Life finally starts with MyKad in their hand


Roisah beaming with pride upon receiving her citizenship document at the Home Ministry. She was accompanied by Sathiyamurithe (right).

LIFE changes for the better and doors of opportunity open when stateless individuals receive their Malaysian citizenship.

Two young adults, born and raised in the country, attested to this after receiving their precious documents.

These young women share with StarMetro about their journey and how they cherish their new status.

Roisah Abdullah

The 23-year-old, who dreamed of becoming an accountant, is now working towards that goal after she was awarded Malaysian citizenship in the middle of last year.

One of the first things Roisah did upon receiving her MyKad was open a bank account.

She later applied for a student train travel pass, registered as a voter and visited a Klinik Kesihatan.

“I didn’t know I was adopted until I turned 13.

“When my adoptive parents broke the news, they also explained to me about my stateless situation and how it would take me a longer time to obtain a MyKad compared to my schoolmates,

“It was painful to learn that I was both adopted and stateless, ” said Roisah, who is now an undergraduate at Universiti Tun Abdul Razak (UniRazak) pursuing a degree in accounting.

For years, her adoptive parents worked tirelessly, with the help of social activist Sathiyamurithe Subramaniam, for Roisah to be made a citizen.

“My adoptive parents are divorced and my adoptive mother died in 2014. So I had to go to Putrajaya alone, accompanied by Sathiyamurithe, to receive my citizenship letter.

“I couldn’t sleep the night before because I was overwhelmed with joy, ” recalled Roisah, who scored seven As in the Sijil Pelajaran Malaysia examination.

She managed to secure a sponsorship to pursue her studies at UniRazak.

Going to a Klinik Kesihatan may not be on our bucket list, but Roisah proudly visited one after getting her MyKad.

“Before this, I had never sought treatment at a government hospital or clinic. I finally went to a Klinik Kesihatan and paid RM1 for consultation. It was a pleasant experience, ” she said.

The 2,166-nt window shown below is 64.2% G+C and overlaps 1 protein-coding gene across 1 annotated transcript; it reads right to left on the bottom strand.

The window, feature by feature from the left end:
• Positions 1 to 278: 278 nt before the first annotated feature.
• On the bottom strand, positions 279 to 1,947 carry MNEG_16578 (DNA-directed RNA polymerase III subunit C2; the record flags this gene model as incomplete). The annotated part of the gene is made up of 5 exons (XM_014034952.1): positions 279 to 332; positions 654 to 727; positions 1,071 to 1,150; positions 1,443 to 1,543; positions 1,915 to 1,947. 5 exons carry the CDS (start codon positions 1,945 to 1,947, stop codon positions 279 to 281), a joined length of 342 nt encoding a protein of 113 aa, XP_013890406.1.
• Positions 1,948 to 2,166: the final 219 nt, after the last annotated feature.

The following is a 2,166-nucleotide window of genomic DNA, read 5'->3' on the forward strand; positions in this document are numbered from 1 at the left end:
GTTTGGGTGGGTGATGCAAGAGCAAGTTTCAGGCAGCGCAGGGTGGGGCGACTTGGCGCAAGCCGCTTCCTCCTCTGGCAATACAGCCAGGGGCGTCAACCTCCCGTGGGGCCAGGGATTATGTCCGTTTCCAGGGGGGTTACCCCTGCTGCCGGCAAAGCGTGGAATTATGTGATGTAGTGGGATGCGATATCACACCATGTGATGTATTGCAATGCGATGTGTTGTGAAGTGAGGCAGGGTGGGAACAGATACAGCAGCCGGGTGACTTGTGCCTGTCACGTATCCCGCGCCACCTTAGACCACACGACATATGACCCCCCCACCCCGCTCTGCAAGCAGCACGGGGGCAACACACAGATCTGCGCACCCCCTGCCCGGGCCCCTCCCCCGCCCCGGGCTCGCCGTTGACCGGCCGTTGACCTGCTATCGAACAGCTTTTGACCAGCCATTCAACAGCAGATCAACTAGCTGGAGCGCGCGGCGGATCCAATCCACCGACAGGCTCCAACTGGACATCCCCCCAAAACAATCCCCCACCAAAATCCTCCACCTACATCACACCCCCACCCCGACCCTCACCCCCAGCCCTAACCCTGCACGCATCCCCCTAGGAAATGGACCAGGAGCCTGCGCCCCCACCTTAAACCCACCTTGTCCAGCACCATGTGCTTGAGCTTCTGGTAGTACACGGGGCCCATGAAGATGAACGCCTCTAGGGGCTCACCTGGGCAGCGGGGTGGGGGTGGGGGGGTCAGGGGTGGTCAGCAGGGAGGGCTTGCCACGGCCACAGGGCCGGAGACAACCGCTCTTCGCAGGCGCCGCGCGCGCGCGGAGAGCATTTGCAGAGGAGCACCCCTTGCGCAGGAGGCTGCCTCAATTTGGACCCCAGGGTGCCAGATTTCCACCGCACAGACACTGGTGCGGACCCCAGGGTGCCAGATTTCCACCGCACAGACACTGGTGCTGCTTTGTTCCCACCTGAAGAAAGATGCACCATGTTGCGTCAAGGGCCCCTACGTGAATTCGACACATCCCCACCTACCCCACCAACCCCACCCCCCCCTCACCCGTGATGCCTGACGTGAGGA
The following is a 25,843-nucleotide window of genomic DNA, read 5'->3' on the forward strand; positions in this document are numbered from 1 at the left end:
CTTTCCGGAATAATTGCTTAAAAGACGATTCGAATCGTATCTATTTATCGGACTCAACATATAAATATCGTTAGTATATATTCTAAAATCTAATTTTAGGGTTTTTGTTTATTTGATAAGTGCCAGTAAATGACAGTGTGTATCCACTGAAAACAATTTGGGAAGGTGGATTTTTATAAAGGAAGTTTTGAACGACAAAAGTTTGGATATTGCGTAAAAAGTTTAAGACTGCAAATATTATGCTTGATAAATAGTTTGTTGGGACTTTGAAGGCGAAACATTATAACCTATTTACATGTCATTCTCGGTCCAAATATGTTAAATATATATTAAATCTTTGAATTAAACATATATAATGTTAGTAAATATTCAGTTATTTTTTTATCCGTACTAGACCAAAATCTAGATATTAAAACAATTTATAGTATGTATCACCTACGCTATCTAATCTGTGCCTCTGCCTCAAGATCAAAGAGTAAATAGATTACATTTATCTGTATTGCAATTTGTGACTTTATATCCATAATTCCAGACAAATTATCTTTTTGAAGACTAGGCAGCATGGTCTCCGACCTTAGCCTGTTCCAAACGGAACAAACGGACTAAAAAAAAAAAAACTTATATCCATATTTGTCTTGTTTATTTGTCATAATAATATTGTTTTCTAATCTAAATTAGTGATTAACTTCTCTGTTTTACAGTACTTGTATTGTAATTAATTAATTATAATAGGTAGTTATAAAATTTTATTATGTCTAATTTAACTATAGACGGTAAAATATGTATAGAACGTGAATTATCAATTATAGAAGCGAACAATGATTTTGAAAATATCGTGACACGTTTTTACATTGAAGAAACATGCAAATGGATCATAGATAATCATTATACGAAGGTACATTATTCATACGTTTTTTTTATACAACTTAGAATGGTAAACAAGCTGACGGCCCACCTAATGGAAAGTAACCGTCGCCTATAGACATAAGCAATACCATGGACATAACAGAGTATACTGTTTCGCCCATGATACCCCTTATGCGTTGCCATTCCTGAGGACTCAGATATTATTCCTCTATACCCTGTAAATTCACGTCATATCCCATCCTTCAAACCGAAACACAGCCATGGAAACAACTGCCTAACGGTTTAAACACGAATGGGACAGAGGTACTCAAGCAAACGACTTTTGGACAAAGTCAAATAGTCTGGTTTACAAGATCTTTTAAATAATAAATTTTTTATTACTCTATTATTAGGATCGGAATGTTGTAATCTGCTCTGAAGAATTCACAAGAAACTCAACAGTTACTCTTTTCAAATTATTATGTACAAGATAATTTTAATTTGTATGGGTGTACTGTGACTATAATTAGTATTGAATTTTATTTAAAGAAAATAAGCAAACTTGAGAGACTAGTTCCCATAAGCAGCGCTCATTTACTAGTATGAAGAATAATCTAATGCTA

Roisah’s life goal is to reach out to others who face her previous predicament.

“I am going to join forces with Sathiyamurithe and help more stateless children and youths to apply for their citizenship.

“Growing up stateless takes a toll on one’s emotions and mental state, ” she said.

Sheu Chin Chin

After a decade-long quest to secure citizenship, the 23-year-old became a Malaysian last year.

She describes it as a dream come true for her and her two siblings.

“We went to Putrajaya and took our oath in the middle of last year, and we later received our MyKad, ” said Sheu, who has since travelled to Sabah and Singapore.

She said her family was grateful to the political parties that had provided endorsement letters to support her application for citizenship.

Sheu’s third sibling is however still stateless and her parents are in the midst of making an appeal.

Sheu, who was born in Johor, is the eldest of four siblings.

The worst feeling, according to her, was having to always explain to strangers about why she was stateless.

“Growing up, I cried a lot due to depression and frustration over my situation.

“Only those who are stateless will understand this awful feeling of not belonging to a country.

“I grew up despising myself, ” said Sheu, who is now a construction coordinator.

Sheu was stateless because her parents could not get married legally due to complications in the process.

Her Malaysian Chinese father had been separated from his first wife for 20 years before he decided to marry her mother, an Indonesian Chinese.

“My dad was initially able to legally marry my mum but the authorities later found out that he had not divorced his first wife.

“What’s worse, my parents’ house was razed in a fire and all the necessary documents were destroyed.

“My parents only managed to resubmit all the documents after I was born, leaving me and my siblings stateless for many years.”

Sheu said her father had to sort out his divorce first and the process took a long time.

Sheu scored five As in SPM but did not further her studies because her parents could not afford to fund her education.

“When you are stateless, you miss out on entering local universities. As for private universities, the cost was high and we could not afford it. Moreover, no banks would give us a loan.

“Now with citizenship, I am planning to pursue my higher education, ” she added.

Sheu, who aspires to set up a construction business in the future, also helps stateless children apply for their citizenship.

“Before I received MyKad, I worked as a kindergarten teacher.

“I know of a pupil in a similar situation like mine and I am helping her with the process.

I will continue to help others like me because no child should grow up feeling as depressed as I was.

Not all of us have a good support system and being stateless just makes us more vulnerable to social problems, ” she added.

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